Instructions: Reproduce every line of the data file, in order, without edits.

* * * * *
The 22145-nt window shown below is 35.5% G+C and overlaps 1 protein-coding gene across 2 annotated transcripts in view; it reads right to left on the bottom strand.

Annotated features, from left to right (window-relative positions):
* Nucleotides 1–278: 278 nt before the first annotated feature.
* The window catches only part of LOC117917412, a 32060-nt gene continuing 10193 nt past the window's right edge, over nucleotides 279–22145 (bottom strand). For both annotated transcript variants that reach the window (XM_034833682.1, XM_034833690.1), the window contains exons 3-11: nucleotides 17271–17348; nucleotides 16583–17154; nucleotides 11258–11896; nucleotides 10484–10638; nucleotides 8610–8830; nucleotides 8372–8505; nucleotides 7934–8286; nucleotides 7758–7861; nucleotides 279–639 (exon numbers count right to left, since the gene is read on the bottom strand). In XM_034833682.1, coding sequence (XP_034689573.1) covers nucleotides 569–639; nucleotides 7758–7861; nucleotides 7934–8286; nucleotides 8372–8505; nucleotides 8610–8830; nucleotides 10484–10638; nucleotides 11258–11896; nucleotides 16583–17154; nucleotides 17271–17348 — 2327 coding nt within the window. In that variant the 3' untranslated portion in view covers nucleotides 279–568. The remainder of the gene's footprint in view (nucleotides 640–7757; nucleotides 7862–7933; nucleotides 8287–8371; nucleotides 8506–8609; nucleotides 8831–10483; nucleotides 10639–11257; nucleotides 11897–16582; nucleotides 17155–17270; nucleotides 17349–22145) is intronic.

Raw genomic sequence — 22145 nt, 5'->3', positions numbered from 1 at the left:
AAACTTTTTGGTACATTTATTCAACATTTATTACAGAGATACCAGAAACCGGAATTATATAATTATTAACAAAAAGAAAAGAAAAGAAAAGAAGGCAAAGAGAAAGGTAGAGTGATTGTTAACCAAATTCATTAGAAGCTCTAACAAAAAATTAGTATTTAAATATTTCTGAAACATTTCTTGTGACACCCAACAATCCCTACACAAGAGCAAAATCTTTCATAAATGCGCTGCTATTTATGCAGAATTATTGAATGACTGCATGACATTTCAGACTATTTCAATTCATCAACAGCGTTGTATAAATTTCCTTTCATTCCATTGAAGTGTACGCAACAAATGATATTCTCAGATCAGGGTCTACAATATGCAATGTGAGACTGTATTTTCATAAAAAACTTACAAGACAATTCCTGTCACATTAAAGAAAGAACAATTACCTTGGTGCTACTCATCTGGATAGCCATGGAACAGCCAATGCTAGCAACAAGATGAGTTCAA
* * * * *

The 22145-nt window shown below is 35.5% G+C and overlaps 1 protein-coding gene across 2 annotated transcripts in view; it reads right to left on the bottom strand.

Annotated features, from left to right (window-relative positions):
* Nucleotides 1–278: 278 nt before the first annotated feature.
* The window catches only part of LOC117917412, a 32060-nt gene continuing 10193 nt past the window's right edge, over nucleotides 279–22145 (bottom strand). For both annotated transcript variants that reach the window (XM_034833682.1, XM_034833690.1), the window contains exons 3-11: nucleotides 17271–17348; nucleotides 16583–17154; nucleotides 11258–11896; nucleotides 10484–10638; nucleotides 8610–8830; nucleotides 8372–8505; nucleotides 7934–8286; nucleotides 7758–7861; nucleotides 279–639 (exon numbers count right to left, since the gene is read on the bottom strand). In XM_034833682.1, coding sequence (XP_034689573.1) covers nucleotides 569–639; nucleotides 7758–7861; nucleotides 7934–8286; nucleotides 8372–8505; nucleotides 8610–8830; nucleotides 10484–10638; nucleotides 11258–11896; nucleotides 16583–17154; nucleotides 17271–17348 — 2327 coding nt within the window. In that variant the 3' untranslated portion in view covers nucleotides 279–568. The remainder of the gene's footprint in view (nucleotides 640–7757; nucleotides 7862–7933; nucleotides 8287–8371; nucleotides 8506–8609; nucleotides 8831–10483; nucleotides 10639–11257; nucleotides 11897–16582; nucleotides 17155–17270; nucleotides 17349–22145) is intronic.

Raw genomic sequence — 22145 nt, 5'->3', positions numbered from 1 at the left:
AAACTTTTTGGTACATTTATTCAACATTTATTACAGAGATACCAGAAACCGGAATTATATAATTATTAACAAAAAGAAAAGAAAAGAAAAGAAGGCAAAGAGAAAGGTAGAGTGATTGTTAACCAAATTCATTAGAAGCTCTAACAAAAAATTAGTATTTAAATATTTCTGAAACATTTCTTGTGACACCCAACAATCCCTACACAAGAGCAAAATCTTTCATAAATGCGCTGCTATTTATGCAGAATTATTGAATGACTGCATGACATTTCAGACTATTTCAATTCATCAACAGCGTTGTATAAATTTCCTTTCATTCCATTGAAGTGTACGCAACAAATGATATTCTCAGATCAGGGTCTACAATATGCAATGTGAGACTGTATTTTCATAAAAAACTTACAAGACAATTCCTGTCACATTAAAGAAAGAACAATTACCTTGGTGCTACTCATCTGGATAGCCATGGAACAGCCAATGCTAGCAACAAGATGAGTTCAA